In addition to his own pitching brilliance throughout the decade, he mentored countless Orioles hurlers – Mike Flanagan, Scott McGregor, Dennis Martinez, and Storm Davis among them – who went on to fashion their own fine careers and spoke often about what Palmer meant to them.

He went 16-10 in 1980 and 15-5 in 1982, losing the final heart-breaking game of the season when the Orioles fell to Milwaukee for the American League East title. He spent three months on the DL in 1983, but pitched two scoreless innings in relief in Game 3 of the World Series and was the winning pitcher against the Phillies, making him the only pitcher to win a World Series game in three different decades and the only Oriole to appear in each of the club’s six trips to the Fall Classic.

The next season, after going 0-3 in five appearances, he put on an Orioles uniform as a Major League player for the last time on May 16, 1984 – 19 years to the day after his first big league win. He was released the next day, his baseball legacy intact.

Palmer had begun working Postseason games for ABC Sports while he was still active, and now launched a second career as a baseball analyst and color commentator. He worked five World Series for ABC, including the 1989 “Earthquake Series” between San Francisco and Oakland in 1989, and filled in on Orioles telecasts before joining the Orioles broadcast team full-time in 1989.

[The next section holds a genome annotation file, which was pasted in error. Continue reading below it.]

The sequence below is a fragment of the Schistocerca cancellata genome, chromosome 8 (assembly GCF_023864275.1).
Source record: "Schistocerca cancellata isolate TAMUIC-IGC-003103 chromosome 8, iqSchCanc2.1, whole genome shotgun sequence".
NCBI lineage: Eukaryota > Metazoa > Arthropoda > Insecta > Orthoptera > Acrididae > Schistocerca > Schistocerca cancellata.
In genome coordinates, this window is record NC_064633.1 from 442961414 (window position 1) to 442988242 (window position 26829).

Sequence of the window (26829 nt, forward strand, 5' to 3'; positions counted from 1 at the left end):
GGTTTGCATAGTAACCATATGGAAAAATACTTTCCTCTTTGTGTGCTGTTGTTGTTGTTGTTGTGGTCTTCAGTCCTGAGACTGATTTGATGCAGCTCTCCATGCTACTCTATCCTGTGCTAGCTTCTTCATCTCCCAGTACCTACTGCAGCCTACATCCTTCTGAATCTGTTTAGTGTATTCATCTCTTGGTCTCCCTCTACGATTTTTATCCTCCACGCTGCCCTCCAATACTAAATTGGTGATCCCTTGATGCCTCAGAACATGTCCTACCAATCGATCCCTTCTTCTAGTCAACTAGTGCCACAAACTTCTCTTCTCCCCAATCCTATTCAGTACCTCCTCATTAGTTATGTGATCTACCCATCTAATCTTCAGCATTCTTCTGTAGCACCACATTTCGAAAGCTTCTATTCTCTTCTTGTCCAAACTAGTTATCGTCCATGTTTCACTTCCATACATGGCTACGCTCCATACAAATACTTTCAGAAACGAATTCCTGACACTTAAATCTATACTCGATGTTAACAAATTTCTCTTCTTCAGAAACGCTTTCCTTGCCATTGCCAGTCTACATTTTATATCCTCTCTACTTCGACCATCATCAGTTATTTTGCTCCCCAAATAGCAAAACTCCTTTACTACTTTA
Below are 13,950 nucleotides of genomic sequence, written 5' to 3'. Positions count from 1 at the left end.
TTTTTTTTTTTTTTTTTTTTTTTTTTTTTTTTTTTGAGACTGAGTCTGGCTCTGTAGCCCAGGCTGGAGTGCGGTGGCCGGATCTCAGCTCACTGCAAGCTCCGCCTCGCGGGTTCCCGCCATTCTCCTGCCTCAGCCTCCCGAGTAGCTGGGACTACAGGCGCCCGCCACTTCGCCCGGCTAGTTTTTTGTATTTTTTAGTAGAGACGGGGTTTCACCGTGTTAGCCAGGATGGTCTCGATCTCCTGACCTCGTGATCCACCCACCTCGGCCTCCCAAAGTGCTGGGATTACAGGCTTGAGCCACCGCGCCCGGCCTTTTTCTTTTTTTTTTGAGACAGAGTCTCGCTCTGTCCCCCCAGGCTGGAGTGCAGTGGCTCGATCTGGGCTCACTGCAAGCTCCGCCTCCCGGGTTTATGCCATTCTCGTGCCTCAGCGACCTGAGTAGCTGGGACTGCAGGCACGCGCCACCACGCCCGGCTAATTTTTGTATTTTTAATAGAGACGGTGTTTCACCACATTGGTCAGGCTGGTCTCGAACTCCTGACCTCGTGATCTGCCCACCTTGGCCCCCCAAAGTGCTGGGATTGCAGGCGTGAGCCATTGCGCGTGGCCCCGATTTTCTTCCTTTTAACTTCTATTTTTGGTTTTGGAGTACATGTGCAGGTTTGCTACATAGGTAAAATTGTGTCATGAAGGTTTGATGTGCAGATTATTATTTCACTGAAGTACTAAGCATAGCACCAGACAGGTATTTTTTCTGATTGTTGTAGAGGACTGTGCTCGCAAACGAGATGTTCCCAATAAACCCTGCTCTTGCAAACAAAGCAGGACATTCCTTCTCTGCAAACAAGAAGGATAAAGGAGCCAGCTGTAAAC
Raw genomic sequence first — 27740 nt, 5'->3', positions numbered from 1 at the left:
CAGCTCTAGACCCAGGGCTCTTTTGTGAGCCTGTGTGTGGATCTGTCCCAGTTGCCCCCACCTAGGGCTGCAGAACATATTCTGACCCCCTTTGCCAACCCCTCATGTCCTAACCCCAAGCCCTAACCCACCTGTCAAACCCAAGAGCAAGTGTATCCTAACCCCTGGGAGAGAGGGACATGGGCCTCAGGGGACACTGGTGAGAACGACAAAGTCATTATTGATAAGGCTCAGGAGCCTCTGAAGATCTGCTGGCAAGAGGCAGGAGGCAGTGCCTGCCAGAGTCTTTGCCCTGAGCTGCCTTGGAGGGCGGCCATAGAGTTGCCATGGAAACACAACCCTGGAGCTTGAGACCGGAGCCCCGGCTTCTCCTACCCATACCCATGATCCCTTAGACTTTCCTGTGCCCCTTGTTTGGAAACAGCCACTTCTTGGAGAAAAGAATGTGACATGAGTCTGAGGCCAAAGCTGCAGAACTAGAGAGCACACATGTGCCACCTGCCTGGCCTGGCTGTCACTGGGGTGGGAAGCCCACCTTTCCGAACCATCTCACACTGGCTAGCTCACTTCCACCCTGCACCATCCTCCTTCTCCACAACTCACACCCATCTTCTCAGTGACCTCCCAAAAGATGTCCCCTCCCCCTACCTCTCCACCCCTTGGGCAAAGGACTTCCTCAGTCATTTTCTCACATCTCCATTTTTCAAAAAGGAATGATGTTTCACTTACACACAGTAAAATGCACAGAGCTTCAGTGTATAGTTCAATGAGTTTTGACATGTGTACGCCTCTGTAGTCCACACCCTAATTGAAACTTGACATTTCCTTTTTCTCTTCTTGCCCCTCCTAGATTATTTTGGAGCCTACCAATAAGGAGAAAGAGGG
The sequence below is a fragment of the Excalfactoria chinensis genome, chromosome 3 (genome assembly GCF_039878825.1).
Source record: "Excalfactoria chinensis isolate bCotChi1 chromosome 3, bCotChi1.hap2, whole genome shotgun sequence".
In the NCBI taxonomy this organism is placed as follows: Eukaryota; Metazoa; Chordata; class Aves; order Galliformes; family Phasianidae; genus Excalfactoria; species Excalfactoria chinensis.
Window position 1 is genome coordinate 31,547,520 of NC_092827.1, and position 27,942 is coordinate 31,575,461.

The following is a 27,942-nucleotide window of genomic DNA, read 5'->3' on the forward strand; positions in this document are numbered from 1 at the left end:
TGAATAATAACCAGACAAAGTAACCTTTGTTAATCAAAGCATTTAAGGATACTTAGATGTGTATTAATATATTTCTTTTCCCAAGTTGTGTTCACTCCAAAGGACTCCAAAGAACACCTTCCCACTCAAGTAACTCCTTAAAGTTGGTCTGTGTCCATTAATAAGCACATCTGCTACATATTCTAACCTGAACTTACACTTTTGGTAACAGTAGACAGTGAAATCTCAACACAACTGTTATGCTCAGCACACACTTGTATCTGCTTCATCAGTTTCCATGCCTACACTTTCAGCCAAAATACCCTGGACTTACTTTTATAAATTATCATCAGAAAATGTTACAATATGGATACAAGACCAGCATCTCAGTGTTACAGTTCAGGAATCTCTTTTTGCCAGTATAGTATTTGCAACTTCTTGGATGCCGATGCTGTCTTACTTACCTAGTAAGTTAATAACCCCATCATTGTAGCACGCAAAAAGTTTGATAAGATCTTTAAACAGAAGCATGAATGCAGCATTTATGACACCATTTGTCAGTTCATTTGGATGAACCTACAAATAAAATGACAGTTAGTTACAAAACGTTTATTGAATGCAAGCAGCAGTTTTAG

While playing, he also parlayed his success – and, let’s face it, his handsome good looks – into serving as a national pitchman for several products, including “The Money Store” (where he replaced Yankees Hall of Fame shortstop Phil Rizzuto) and Jockey brand underwear (where he outpolled Steve Carlton, Pete Rose, and six other sports figures to become national spokesman).

He has written four books, as varied and disparate as his interests – Pitching in 1975, Jim Palmer’s Way to Fitness in 1987, Together We Were Eleven Foot Nine (about his sometimes tumultuous relationship with manager Earl Weaver) in 1996, and Nine Innings to Success in 2016.

The broadcasting career, the product endorsements, and the books would be enough, but, more importantly, Palmer has answered the call of numerous charities and foundations seeking his support.

He served for many years as a spokesperson and national sports chairman for the Cystic Fibrosis Foundation, donating money earned from his work from Jockey went to the Foundation. In recent years, he has spoken on behalf of projects related to autism research. His stepson, Spencer, is on the autism spectrum, and some of the proceeds from an auction of his Cy Young and Gold Glove awards have gone to both autism causes and the Cystic Fibrosis Foundation.

Palmer will tell you that the aspects of his post-playing career have been just as important to him, particularly the opportunities to provide needed funding for medical research and other special projects. He also will tell you that none of it would have been possible without the breaks and second chances he got early on.

He has been part of the Orioles organization for 57 years, giving all he had as a pitcher, broadcaster, and goodwill advocate for the only ballclub he ever worked for. As he turns 75, it has added up to a Hall of Fame life – both on and off the field.